The smart forvision electric concept car co-developed by BASF and smart has several features that help it lose weight. One of the main ones, which BASF showed at NPE, is the polymer wheel rim made of its Ultramid Structure, with long reinforcing glass fibers, which saves up to 30 percent of the weight of a metal wheel rim. BASF representatives said this is the first polymer wheel rim that can be mass-produced. (Source: BASF)
The lightest parts are inflated parts with the internal pressure adding to get rigidity. Too bad space is such a premium on cars. Maybe the wheels and some structual body parts could benefit from this technology. (might add a softer collision factor in an accident)
This is great. Plastics (a variety of them) have been used in firearms frames for a while. That is a demanding application, and they last. The next step is to bring back aerodynamics. The trend toward SUVs and cross-overs (or station wagons, as they should be called) has hurt fuel economy at least as much as increased weight. I understand that most of the weight increase is the result of safety measures. Using plastics will help mitigate some of that.
I'd be concerned about using polycarbonate or PC/ABS for the hood of a tractor. These materials are known for poor environmental stress cracking resistance, especially when exposed to fuel or oil. Friends have told me about having this problem with other injection molded tractor hoods.
By the way, it seems like the images for slide 2 and slide 10 have been switched. Slide 2 shows a door module, but the text is about a tractor hood. Slide 10 shows a tractor, but the text is about a door module.
Ann: I ride a motorcycle. My curiousity is around appllying the newer lightweight plastics to helmets. Helmets have gotten much lighter over the years but there is a perception that heavy equals safe. Lightweight componets have been introduced over the years but tend to break off and need replacement with intense use.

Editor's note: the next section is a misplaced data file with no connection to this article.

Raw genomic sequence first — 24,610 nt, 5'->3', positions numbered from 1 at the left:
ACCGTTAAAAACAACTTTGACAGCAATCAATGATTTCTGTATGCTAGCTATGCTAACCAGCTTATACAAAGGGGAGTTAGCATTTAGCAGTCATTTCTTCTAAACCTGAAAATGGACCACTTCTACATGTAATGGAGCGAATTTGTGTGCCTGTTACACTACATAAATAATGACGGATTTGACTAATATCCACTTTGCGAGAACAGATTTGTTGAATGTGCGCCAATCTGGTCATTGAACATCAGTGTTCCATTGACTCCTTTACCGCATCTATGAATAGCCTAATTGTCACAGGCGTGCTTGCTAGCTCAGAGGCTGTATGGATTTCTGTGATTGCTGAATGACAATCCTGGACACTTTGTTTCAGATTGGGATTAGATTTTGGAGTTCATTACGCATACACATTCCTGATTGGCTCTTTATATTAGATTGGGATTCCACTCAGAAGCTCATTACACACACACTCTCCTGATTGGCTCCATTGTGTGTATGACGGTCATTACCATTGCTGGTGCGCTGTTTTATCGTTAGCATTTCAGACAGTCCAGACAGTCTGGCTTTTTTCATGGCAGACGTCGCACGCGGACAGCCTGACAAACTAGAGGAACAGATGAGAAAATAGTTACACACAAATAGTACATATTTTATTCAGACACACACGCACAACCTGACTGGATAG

Thanks, Beth. There are many opportunities to take weight out of the frame and structure via composites, but there are assembly and process issues involved with transferring those technologies to highly automated, high volume automobile manufacturing. Meanwhile, lightweight metals production for cars is also being studied and occasionally applied, though usually, like composites, to high end race cars and more customized apps.
Thanks for sharing this. Lots of great possibilities here.
I think the dash is the easiest application but the last slide stel in the door panels was replaced. I wonder how lightweight plastics have been/will be used in motorcycle helmets? And, how long do they last? The moving parts are constantly used and safety is the main concern in such a small space.
Interesting slide show, Ann. It's pretty amazing what they can accomplish today via use of bioplastics and innovations in injection molding processes. It seems like a lot of the lightweighting work takes place in the dash system. It strikes me that there should be a lot of other opportunities, particularly in the frame, to take weight out of the vehicle makeup.
This grab-bag of new fasteners and adhesives work with a range of materials they can attach to, as well as a wide variety of applications. Several are for use in consumer applications, such as wearables or other compact electronic assemblies, and some of the adhesives have extended service temperature ranges and cure at room temperature.
Several of the new and noteworthy 3D printers in this slideshow are breaking some boundaries in build volume, new metals printing techniques, or working with high-profile development partners to ensure very high-quality parts and controls.
United Launch Alliance will fly 3D-printed flight hardeware parts on its rockets starting next year with the Atlas V. The company's Vulcan next-gen launch vehicle will have more than 100 production parts made with 3D printing. The main driver? Parts consolidation and 57% lower production costs.
A new report from the National Institute of Standards and Technology (NIST) makes a start on developing control schemes, process measurements, and modeling and simulation methods for powder bed fusion additive manufacturing.
Although bio-based polymers face challenges from petroleum-based polymers, in certain markets they can displace the petro-based incumbents. Here are six new bio-based and renewable plastics for a variety of applications.
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